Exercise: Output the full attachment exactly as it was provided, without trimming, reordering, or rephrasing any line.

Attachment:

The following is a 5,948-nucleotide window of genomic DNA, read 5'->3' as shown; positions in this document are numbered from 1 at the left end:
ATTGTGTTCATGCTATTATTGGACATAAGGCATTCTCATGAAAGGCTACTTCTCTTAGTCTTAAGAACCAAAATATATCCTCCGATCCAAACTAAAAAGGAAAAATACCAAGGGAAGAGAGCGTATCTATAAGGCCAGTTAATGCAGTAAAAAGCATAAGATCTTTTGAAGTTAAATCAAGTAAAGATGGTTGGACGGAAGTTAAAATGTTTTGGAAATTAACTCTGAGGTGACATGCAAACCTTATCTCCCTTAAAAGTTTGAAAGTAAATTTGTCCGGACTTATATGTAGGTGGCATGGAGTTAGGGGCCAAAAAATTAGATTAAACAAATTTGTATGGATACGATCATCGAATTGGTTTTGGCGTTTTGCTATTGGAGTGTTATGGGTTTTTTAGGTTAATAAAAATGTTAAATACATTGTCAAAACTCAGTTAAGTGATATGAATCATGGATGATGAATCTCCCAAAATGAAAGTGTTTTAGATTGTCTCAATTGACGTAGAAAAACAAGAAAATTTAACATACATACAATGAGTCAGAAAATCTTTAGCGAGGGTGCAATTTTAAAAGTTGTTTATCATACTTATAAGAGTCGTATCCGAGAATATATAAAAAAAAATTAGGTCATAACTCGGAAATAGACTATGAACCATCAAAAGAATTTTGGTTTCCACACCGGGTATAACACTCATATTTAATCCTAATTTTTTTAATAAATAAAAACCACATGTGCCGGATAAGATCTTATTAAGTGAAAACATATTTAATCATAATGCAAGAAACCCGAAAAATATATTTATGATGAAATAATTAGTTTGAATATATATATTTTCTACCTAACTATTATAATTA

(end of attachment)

The following is a 5,948-nucleotide window of genomic DNA, read 5'->3' as shown; positions in this document are numbered from 1 at the left end:
ATTGTGTTCATGCTATTATTGGACATAAGGCATTCTCATGAAAGGCTACTTCTCTTAGTCTTAAGAACCAAAATATATCCTCCGATCCAAACTAAAAAGGAAAAATACCAAGGGAAGAGAGCGTATCTATAAGGCCAGTTAATGCAGTAAAAAGCATAAGATCTTTTGAAGTTAAATCAAGTAAAGATGGTTGGACGGAAGTTAAAATGTTTTGGAAATTAACTCTGAGGTGACATGCAAACCTTATCTCCCTTAAAAGTTTGAAAGTAAATTTGTCCGGACTTATATGTAGGTGGCATGGAGTTAGGGGCCAAAAAATTAGATTAAACAAATTTGTATGGATACGATCATCGAATTGGTTTTGGCGTTTTGCTATTGGAGTGTTATGGGTTTTTTAGGTTAATAAAAATGTTAAATACATTGTCAAAACTCAGTTAAGTGATATGAATCATGGATGATGAATCTCCCAAAATGAAAGTGTTTTAGATTGTCTCAATTGACGTAGAAAAACAAGAAAATTTAACATACATACAATGAGTCAGAAAATCTTTAGCGAGGGTGCAATTTTAAAAGTTGTTTATCATACTTATAAGAGTCGTATCCGAGAATATATAAAAAAAAATTAGGTCATAACTCGGAAATAGACTATGAACCATCAAAAGAATTTTGGTTTCCACACCGGGTATAACACTCATATTTAATCCTAATTTTTTTAATAAATAAAAACCACATGTGCCGGATAAGATCTTATTAAGTGAAAACATATTTAATCATAATGCAAGAAACCCGAAAAATATATTTATGATGAAATAATTAGTTTGAATATATATATTTTCTACCTAACTATTATAATTA